Big Tech Backlash

Google tool for hate crimes questioned by conservative media

Google is attempting to help reporters find hate crime stories with machine learning – though it remains to be seen how impartial the effort is.

The machine-learning tool is aimed at helping journalists utilize hate crime data in their reporting, Simon Rogers, Data Editor at Google News Lab, wrote in a blog post, announcing the feature.

“Hate crimes in America have historically been difficult to track since there is very little official data collected," Rogers wrote. "What data does exist is incomplete and not very useful for reporters keen to learn more."

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The tool takes a raw feed of Google News articles from the past six months and uses the Google Cloud Natural Language to create a visual tool to help reporters find news.

The index was built in collaboration with ProPublica, a non-profit that, according to its website, "produces investigative journalism in the public interest."

ProPublica says its journalism “shines a light on exploitation of the weak by the strong and on the failures of those with power to vindicate the trust placed in them.”

Google lists the coalition, which is led by ProPublica, as organizations including Univision News, the New York Times, BuzzFeed News, New America Media and The Root. The coalition is also working with the Southern Poverty Law Center and the University of Miami School of Communications.

Conservative media sees lack of balance

“On the surface, this looks rather innocuous…But a quick glance at the list of partners for this project should raise some red flags,” wrote Paula Bolyard, supervising editor at PJ Media, a conservative media site.

"ProPublica isn't concerned about left-wing extremist groups," Bolyard told Fox News in an email, adding that its bias "could lead to widespread blacklisting of mainstream conservative sites."

Another conservative news site, the Daily Caller, wrote: “high-profile conservative websites…have little to no presence on the tool.”  

And even ProPublica seems to hint at the challenge of maintaining neutrality in an article entitled, “Despite Disavowals, Leading Tech Companies Help Extremist Sites Monetize Hate.”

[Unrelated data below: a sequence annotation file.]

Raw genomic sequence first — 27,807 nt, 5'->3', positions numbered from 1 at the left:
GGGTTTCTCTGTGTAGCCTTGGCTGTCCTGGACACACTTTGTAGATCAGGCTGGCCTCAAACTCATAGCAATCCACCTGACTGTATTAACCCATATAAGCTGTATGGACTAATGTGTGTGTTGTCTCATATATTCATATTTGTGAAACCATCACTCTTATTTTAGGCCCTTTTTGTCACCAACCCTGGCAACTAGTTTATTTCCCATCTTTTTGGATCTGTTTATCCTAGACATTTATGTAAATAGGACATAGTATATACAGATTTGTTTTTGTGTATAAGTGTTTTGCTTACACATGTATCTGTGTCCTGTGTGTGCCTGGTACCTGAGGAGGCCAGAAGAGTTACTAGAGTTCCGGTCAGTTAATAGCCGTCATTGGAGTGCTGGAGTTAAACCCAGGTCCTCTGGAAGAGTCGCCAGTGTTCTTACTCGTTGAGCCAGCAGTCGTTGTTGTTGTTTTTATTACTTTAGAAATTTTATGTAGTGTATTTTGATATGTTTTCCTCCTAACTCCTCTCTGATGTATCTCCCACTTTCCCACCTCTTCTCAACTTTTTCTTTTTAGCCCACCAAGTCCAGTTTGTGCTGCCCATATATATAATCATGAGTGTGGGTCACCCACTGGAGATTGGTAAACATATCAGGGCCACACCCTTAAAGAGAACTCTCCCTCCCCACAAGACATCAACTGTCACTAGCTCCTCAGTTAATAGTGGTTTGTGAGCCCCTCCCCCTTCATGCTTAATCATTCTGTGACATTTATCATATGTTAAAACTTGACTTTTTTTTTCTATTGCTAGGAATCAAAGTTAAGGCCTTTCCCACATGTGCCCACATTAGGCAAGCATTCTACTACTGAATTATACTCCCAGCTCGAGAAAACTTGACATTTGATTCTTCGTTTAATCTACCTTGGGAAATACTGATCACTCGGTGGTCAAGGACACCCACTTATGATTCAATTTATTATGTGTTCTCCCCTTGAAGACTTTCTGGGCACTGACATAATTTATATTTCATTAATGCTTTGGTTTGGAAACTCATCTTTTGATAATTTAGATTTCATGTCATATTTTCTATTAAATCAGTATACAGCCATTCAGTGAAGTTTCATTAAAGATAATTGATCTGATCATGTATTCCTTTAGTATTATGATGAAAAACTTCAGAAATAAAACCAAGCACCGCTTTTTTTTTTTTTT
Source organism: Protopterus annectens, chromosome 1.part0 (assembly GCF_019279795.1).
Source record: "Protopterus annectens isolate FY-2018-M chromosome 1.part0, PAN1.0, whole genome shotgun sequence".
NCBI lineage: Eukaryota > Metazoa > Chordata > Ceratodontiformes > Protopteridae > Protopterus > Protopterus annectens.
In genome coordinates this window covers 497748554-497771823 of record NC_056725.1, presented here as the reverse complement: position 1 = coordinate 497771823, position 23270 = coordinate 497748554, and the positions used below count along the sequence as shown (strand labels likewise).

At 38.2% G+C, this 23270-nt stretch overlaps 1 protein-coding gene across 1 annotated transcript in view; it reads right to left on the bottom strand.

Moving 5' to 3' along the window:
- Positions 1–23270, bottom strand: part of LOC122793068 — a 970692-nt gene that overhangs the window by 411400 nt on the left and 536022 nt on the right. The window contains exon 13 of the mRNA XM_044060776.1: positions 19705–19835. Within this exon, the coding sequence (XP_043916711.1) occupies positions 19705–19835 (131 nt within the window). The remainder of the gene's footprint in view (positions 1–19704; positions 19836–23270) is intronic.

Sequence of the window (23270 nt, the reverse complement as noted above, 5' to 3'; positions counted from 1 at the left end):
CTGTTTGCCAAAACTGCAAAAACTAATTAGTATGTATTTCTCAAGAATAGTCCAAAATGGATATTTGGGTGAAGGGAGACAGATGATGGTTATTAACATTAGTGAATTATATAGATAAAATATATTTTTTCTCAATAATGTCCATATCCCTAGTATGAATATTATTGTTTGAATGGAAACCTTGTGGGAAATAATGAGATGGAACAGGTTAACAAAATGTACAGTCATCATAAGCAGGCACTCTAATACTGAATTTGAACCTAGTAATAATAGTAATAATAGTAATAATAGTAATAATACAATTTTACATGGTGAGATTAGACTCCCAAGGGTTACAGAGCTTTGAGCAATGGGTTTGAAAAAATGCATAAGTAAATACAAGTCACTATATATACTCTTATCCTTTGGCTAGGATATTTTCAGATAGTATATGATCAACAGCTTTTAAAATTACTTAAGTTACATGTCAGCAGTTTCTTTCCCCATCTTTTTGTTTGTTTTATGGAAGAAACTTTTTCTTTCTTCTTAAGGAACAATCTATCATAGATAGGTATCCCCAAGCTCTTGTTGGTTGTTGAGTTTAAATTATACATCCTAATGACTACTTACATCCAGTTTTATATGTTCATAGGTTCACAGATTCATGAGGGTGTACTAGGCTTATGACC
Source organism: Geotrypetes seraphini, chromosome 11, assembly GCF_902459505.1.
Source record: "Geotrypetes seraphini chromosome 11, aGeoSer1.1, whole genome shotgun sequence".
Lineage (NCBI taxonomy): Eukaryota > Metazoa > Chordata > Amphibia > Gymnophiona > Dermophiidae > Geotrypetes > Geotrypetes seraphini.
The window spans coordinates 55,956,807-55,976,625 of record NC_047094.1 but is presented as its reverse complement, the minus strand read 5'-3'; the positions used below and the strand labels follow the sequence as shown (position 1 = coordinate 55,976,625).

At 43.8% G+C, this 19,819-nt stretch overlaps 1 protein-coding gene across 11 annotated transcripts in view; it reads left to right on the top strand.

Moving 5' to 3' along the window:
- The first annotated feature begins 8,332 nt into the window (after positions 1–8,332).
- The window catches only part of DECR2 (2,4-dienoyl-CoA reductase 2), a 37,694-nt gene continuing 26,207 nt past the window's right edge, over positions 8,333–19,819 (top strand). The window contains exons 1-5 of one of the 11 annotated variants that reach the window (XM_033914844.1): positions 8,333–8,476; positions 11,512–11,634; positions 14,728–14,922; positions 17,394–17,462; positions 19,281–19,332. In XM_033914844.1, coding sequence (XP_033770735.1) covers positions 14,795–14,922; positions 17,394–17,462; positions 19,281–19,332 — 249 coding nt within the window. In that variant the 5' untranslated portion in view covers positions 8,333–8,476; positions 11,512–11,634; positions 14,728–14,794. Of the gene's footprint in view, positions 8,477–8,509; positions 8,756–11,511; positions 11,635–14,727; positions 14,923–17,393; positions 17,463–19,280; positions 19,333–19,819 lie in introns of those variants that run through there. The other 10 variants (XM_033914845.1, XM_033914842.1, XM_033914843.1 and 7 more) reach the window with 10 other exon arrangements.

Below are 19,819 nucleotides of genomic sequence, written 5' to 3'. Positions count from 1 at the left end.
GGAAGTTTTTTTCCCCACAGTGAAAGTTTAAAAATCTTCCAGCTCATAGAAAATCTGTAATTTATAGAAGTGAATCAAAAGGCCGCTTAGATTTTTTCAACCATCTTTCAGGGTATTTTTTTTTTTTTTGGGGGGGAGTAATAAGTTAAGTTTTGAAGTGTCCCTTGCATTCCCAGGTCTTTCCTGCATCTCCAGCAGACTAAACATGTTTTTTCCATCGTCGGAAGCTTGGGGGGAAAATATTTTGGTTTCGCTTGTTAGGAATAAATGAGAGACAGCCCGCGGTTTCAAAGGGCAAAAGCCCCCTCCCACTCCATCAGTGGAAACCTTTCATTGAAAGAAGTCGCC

"Where to set the boundaries between hate speech and legitimate advocacy for perspectives on the edge of the political spectrum, and who should set them, are complex and difficult questions,” the article reads. “Like other media outlets, we relied in part on the Southern Poverty Law Center’s public list of ‘Active Hate Groups 2016.’ This list is controversial in some circles, with critics questioning whether the SPLC is too quick to brand organizations on the right as hate groups."

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Google and ProPublica response

Google says that the stories from the index "come from all kinds of publishers,” adding in a statement to Fox News, "the project is owned and run by ProPublica. We don't set the parameters." 

ProPublic President Richard J. Tofel said the point isn't about reaching out to differing political views — it's about news and facts.

"We cover news and uncover facts," Tofel told Fox News via email. "But that is not a polling process...so reaching out to different political views is not necessarily the point—reaching people with knowledge, or an interest in a story, is."

"On the subject of hate, for instance, our reporters have, just since the murder in Charlottesville, quoted Robert Spencer of JihadWatch, Pamela Geller, Eli Mosley, Matthew Heimbach of the Traditionalist Workers Party, and spokespeople for Vanguard America, Sputnik and Newsmax extensively," he said.

Regarding the Documenting Hate coalition, "it is voluntary, and contains 124 partners at the moment, and we welcome additions—and receive them all the time," Tofel said. 

He added that the metro newspapers in places like Billings, Montana, Boise, Idaho, or Charleston, South Carolina, Houston, Texas, and Jacksonville, Florida  — all of whom are members — are not "liberal outlets."